I’m continually bemused by the sheer level of arrogance and attitude that some millennial and Gen Z creatives have against people of my vintage. There is an almost elitist air about many of them who believe that no one over 35 matters, that what appeals to them should appeal to anyone of consequence, and that flavor of the moment, “ripped from the headlines” content should make for populist entertainment.
I can’t think of any other logical reasons why this spring we have seen not one, not two, but THREE different attempts at launching series all based around the same concept–the rise and fall of young entrepreneurs who launch billion-dollar companies that will allegedly revolutionize life as we know it, only to be undone by any combination of personal greed, moral failure and/or questionable long-term viability.
So this spring, we’ve seen Showtime launch SUPER PUMPED, the story of the launch and battle for control of Uber, Hulu launch THE DROPOUT, which tells how a college dropout founded the healthcare company Theranos and Apple TV+ premiere WECRASHED, which chronicles how Adam and Rebecca Newman believed they could change the culture of work, education and play all by adding a two letter word as a prefix to each of those activities.
Each of these series featured strong performances by talented actors. Indeed, it’s quite likely that each of these series will have multiple Emmy nominations. Amanda Seyfried’s portrayal of dropout Elizabeth Holmes, Joseph Gordon-Levitt’s tour de force as Uber founder Travis Kalanick and both Jared Leto and Anne Hathaway’s multi-dimensional interpretations of the somewhat possessed Newman duo are, collectively, as strong as any group of performances turned in on any series this year. For each of these AVOD monoliths seeking relevance and acclaim within their respective media conglomerates, they represent important statements on demonstrating some perception of quality to shareholders and, of course, subscribers.
As subject matter, however, they collectively violate two cardinal rules of truly impactful content. One is to ability to escape into a world that isn’t representative of the grimness and dystopia that we are gripped in. Little can be a less emotional journey than the saga of how entitled, attractive, coercive people with a germ of an idea can become billionaires practically overnight and then lose their success just as quickly. In the case of people like the Newmans, the fact that they personally still retain substantial wealth is downright infuriating.
These projects were clearly influenced by the success of THE SOCIAL NETWORK, which was a groundbreaking theatrical movie that brought the complexity of Mark Zuckerberg to light and, given all that Facebook/Meta has been an continues to go through, maintains a relevance. And, yes, of course Uber has changed the way we commute and get ourselves and food around town forever. But these are parts of our everyday life, and for many sources of irritation. Particularly if you’ve ever been one of their employees.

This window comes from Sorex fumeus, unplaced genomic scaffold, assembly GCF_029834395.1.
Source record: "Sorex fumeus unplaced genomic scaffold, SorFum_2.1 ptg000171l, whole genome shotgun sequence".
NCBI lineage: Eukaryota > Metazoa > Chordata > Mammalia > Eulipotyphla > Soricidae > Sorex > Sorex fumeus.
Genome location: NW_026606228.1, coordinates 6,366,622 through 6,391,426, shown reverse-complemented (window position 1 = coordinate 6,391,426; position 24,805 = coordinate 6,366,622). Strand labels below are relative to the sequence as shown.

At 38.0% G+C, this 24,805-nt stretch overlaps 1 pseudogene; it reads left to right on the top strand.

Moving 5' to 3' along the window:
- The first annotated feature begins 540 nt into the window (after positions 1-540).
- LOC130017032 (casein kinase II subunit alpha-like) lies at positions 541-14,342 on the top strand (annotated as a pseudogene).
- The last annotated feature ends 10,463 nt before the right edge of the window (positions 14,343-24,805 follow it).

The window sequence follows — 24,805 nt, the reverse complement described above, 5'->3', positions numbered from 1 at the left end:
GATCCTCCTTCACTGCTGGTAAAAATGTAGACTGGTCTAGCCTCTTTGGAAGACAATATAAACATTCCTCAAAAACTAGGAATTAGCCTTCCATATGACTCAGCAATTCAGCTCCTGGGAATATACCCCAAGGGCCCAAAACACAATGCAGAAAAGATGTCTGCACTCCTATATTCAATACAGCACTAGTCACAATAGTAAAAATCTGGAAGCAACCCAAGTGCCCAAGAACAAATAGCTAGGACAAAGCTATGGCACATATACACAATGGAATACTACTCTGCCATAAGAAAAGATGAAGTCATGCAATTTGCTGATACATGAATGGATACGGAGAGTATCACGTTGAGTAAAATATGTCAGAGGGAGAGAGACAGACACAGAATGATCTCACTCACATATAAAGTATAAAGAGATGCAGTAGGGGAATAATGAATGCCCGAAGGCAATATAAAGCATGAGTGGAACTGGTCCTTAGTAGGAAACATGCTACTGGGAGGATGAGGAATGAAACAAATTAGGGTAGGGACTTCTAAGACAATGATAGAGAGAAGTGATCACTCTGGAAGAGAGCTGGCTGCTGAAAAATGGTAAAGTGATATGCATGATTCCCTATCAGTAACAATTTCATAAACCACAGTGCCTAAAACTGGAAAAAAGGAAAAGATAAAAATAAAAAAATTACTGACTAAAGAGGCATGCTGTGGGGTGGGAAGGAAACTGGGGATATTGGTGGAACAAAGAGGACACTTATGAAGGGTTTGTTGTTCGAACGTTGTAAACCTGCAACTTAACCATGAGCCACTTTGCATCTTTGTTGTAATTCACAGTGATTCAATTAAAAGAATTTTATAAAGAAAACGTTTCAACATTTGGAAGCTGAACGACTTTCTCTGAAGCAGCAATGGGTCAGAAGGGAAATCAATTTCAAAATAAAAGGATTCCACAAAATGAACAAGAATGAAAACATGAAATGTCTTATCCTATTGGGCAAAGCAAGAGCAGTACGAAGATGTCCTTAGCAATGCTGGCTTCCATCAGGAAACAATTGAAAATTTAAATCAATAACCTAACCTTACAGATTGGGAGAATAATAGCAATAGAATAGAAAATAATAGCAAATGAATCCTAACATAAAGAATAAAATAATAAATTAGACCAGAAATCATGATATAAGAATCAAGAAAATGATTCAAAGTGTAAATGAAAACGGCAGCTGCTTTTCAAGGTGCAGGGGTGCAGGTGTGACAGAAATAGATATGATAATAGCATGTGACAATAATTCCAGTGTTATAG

Second, THE DROPOUT and WECRASHED were both derived from podcasts that had previously told the stories connected with them audibly. In a way, these almost represent the inspiration and dimensionality of turning a Broadway play into a movie. Historically, that was often a formula for instant relatability, credibility and attractiveness for talent. Lately, not so much. Awards will be won, but, again, in a year or two will the story of WeWork continue to resonate?
I’d contend there’s been much more traction and impact from a media landscape perspective by the series YELLOWSTONE, which takes us into a rural world where good and evil are starkly defined, and its spinoff prequel 1883. That world has legitimized both Paramount Plus and Peacock as viable streaming competitors in their own right, ironically in direct competition for dollars and eyeballs as the entities that all hopped on the “wefailed” bandwagon. Demographics are less consequential when it comes to subscriptions, and the Taylorverse that these westerns has created will have greater long-term impact on their platform–arguably, they already have.
As for these shows, WECRASHED was designed as a stand-alone miniseries, and THE DROPOUT has yet to be renewed. SUPER PUMPED will return for a second season, but in Year Two it will probe the battle for–surprise, Facebook!! Essentially taking us back to the world of THE SOCIAL NETWORK. So the scoreboard is one vanity play, one anthology and one non-renewal, none of which have bragged about their actual performance anywhere of note to date.
Nothing wrong with being woke per se. But don’t fall asleep at the wheel, either.
Until next time…